Should Chefs Be Agents of Social Change? Uh, Yes. Wait, No. Maybe.


If this isn’t the most interesting debate we’ve seen on chefs in awhile, then we don’t know what is. Leave it to the MAD folks to talk it out with us.

MAD asked journalists Eric Schlosser (of Fast Food Nation) and Jay Rayner (Observer restaurant critic) to weigh in on whether or not chefs should “step out of the kitchen” and do some freaking good already. We couldn’t have been more surprised by the arguments made by each, so as one of the “shouty voices” on the Internet (so says Rayner), let’s talk it out.

First up, Schlosser. He argues that every movement needs a voice, and now that chefs are kinda a big deal, why wouldn’t chefs put in their two cents and make some change happen? Citing Alice Waters as the end-all chef-activist, Schlosser encourages chefs to speak up for the broken food system and fix it:

It would be silly to argue that artists, writers, and musicians shouldn’t speak out on social issues. Look at any successful protest movement of the last hundred years—workers’ rights, civil rights, gay rights, environmentalism—and leading cultural figures have played a guiding role. Now that chefs have a prominent voice in mass culture, why shouldn’t they, too? And it’s not only chefs who need to get involved in making change. It’s every single person you know: doctors, lawyers, nurses, bus drivers, janitors, secretaries, dental assistants, shop clerks, and most of all, people under the age of twenty-five. They have the least to lose and the most to gain in making sure the future doesn’t get totally messed up.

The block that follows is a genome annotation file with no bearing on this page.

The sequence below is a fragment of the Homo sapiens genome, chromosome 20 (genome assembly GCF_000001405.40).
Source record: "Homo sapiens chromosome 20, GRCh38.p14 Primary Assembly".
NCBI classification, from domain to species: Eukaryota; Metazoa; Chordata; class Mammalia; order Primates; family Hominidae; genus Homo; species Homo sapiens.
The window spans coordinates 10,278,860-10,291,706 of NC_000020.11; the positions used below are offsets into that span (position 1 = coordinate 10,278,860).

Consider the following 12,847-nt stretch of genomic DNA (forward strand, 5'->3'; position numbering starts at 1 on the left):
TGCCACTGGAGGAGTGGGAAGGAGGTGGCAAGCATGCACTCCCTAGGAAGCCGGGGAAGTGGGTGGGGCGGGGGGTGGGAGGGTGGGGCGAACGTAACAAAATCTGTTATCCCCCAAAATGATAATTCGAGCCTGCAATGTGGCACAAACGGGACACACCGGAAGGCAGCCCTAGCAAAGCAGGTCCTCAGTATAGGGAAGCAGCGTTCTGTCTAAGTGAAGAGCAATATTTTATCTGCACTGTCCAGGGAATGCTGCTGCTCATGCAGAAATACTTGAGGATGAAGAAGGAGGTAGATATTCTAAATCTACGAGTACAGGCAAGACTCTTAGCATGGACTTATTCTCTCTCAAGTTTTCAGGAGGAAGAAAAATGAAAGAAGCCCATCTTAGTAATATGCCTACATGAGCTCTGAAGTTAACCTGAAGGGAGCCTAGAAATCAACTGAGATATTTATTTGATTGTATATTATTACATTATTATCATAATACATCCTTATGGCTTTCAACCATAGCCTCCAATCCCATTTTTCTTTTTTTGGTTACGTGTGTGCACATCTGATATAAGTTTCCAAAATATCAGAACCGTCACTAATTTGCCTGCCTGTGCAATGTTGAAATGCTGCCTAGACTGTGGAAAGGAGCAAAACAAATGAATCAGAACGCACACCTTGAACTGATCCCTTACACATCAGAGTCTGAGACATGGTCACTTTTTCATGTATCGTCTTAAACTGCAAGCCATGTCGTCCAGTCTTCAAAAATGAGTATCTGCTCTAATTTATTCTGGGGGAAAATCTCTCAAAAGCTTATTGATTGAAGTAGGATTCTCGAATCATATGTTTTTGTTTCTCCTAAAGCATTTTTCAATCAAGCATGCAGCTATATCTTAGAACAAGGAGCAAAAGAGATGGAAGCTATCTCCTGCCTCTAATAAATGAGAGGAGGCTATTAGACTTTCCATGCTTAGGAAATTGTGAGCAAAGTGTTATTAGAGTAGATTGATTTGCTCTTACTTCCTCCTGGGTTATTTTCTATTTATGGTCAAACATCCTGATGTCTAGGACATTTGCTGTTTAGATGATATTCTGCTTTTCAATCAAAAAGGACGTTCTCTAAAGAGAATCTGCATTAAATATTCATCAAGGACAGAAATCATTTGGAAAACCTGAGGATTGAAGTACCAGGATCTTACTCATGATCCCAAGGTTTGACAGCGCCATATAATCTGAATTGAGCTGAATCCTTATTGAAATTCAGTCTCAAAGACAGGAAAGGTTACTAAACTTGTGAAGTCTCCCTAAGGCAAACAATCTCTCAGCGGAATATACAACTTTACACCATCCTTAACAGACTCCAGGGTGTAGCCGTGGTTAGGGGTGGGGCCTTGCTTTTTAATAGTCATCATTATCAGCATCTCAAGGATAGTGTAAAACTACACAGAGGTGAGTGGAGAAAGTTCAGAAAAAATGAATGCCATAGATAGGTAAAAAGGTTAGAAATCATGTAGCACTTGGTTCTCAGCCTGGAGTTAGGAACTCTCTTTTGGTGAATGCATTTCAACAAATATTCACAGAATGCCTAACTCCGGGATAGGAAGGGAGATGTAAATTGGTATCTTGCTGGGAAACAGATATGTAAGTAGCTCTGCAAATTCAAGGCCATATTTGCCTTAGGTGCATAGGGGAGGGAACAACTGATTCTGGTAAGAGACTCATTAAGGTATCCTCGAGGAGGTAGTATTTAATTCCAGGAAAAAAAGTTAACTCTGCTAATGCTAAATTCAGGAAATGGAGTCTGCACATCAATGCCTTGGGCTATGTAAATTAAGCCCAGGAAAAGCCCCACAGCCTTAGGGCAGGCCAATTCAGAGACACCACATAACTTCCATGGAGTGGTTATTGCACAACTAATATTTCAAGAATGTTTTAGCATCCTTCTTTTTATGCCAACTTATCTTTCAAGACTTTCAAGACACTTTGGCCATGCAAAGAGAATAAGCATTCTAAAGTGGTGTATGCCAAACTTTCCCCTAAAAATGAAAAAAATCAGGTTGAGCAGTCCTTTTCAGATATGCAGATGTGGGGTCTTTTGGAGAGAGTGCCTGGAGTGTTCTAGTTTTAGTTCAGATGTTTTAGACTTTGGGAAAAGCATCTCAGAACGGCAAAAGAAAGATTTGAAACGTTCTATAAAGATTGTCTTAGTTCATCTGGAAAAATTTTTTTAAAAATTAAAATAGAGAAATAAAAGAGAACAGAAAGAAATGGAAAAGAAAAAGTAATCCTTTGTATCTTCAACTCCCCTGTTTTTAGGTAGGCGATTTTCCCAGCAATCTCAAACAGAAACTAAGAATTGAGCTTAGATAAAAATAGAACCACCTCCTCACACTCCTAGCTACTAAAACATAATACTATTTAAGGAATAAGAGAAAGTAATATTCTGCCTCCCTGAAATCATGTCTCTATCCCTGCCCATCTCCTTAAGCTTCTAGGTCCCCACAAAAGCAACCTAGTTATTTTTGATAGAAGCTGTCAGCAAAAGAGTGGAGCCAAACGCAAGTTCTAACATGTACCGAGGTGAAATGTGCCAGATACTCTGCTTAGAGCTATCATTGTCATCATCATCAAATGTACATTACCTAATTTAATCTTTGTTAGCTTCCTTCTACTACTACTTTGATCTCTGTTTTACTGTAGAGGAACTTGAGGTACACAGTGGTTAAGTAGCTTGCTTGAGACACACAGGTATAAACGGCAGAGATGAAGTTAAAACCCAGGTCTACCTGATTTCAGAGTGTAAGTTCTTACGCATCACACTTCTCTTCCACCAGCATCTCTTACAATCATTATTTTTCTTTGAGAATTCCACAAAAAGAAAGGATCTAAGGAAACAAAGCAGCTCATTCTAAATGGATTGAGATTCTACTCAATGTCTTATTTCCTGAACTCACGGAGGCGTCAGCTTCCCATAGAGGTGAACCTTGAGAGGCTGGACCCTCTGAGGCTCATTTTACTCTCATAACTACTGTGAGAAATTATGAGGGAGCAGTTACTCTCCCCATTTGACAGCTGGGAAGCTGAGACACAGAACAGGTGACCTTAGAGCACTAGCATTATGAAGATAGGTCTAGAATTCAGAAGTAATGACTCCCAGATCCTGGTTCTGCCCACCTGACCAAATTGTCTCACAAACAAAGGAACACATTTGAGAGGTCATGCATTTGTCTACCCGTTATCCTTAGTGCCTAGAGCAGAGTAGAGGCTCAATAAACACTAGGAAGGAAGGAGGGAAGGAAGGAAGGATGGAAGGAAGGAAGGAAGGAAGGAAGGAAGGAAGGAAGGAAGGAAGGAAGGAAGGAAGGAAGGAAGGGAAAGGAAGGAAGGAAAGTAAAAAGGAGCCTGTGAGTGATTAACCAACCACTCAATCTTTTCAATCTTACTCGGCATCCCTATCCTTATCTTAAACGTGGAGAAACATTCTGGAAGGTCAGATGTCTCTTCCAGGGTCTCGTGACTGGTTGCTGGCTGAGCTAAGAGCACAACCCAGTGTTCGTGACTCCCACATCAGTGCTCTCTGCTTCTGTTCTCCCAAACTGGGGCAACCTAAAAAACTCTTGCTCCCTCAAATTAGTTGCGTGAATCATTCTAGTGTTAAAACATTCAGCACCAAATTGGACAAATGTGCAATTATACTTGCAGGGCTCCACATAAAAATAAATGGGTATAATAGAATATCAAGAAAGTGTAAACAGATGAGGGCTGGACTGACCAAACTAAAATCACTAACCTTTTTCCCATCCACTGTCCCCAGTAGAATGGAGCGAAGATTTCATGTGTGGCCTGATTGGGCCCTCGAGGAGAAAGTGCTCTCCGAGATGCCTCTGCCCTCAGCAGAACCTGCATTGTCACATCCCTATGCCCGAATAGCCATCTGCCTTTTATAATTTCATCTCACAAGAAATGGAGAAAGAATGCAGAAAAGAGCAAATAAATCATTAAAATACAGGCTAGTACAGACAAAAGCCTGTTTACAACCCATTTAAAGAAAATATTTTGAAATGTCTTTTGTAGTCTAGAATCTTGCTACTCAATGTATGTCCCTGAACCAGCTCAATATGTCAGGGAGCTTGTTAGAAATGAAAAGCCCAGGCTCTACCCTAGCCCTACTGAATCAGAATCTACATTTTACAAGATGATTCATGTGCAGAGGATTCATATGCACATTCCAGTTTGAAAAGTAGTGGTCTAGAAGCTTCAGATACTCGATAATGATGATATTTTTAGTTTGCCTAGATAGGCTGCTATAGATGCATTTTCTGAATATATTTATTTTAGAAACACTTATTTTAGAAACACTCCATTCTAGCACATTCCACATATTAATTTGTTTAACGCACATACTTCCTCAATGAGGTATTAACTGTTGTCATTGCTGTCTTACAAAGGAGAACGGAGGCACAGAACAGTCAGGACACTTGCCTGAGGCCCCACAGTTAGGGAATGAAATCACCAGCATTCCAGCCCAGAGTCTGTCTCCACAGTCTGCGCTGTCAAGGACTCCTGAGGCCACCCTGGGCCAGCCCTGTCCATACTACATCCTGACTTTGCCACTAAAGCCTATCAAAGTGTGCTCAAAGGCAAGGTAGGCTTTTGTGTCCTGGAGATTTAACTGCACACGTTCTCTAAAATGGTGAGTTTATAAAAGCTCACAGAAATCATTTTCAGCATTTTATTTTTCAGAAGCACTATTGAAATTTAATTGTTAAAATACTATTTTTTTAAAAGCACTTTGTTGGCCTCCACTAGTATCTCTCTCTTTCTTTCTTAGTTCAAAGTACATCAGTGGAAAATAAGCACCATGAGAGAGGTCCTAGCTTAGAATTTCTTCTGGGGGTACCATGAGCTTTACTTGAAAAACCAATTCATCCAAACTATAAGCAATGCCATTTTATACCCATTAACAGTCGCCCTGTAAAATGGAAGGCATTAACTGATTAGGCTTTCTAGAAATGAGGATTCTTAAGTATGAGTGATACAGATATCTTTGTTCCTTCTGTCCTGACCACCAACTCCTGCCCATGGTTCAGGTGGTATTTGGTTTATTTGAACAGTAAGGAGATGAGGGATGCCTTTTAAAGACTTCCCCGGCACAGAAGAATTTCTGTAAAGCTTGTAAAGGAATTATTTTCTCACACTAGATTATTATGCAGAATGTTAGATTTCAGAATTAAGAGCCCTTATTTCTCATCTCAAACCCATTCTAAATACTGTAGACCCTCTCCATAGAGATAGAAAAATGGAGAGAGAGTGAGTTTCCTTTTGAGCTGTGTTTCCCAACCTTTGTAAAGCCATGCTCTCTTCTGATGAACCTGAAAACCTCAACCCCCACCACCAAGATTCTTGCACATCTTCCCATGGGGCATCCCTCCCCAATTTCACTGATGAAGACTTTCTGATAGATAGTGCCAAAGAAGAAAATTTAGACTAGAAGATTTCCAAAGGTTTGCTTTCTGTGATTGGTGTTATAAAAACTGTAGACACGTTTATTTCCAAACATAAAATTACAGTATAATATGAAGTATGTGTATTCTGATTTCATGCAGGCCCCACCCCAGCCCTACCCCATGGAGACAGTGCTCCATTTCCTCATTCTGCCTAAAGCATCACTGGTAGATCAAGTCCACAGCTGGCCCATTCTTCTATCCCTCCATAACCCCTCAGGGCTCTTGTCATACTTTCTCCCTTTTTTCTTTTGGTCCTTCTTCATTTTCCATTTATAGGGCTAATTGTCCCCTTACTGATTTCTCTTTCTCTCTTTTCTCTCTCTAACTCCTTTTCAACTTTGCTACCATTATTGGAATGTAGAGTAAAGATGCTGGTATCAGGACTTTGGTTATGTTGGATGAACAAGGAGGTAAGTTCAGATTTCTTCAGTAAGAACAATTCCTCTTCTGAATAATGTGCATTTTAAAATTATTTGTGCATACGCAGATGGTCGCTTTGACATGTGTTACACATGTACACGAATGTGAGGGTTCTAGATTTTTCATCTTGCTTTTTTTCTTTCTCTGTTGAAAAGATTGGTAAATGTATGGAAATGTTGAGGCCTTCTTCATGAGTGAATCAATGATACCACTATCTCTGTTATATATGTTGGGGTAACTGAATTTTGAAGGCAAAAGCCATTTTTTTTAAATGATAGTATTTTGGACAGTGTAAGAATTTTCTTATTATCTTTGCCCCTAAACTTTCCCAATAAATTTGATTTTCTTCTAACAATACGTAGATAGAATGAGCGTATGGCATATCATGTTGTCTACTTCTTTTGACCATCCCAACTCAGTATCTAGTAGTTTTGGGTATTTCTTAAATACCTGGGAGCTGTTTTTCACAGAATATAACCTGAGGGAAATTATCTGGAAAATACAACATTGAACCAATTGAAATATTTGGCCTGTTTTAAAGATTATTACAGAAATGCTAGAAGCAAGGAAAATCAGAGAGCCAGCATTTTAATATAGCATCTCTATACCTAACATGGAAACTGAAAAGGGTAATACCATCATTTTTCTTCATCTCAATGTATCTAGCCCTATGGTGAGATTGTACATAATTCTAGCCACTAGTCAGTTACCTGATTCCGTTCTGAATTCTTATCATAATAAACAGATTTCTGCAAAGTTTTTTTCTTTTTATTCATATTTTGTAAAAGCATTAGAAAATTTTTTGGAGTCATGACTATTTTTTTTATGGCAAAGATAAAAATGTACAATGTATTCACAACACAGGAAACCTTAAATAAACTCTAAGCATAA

Now for Rayner — and yeah, his argument is a doozy. Because localism and the farm-to-table movement synced up perfectly with the rising popularity of chefs, he says, chefs “had found their cause.” Only problem? Chefs don’t know what the f*ck they’re talking about:

[The issue is … ] the belief that there is something specific about cooking in luxury kitchens, in taking massively extravagant ingredients and processing them into finely honed dishes for people with big bank balances, that provides a unique skill set with a wider application.

It really doesn’t. Of course, chefs think culinary culture is important. They’ve dedicated their lives to it. What’s more, the Internet amplifies that belief. A few dozen shouty voices can sound like a genuine grassroots movement when it’s nothing of the sort. Likewise, there is a culture of exceptionalism, a belief that the current environmental challenges around issues of food security have given the chef a unique relevance, simply because they make their living through food. The reality is that in the battle to feed the coming nine billion, a good recipe for coq au vin is of no use at all.

So either chefs should be doing great things and attempting to change the world, or should maybe just stick to cooking. Maybe. Uh, we don’t know anymore — let’s keep talking this one out.


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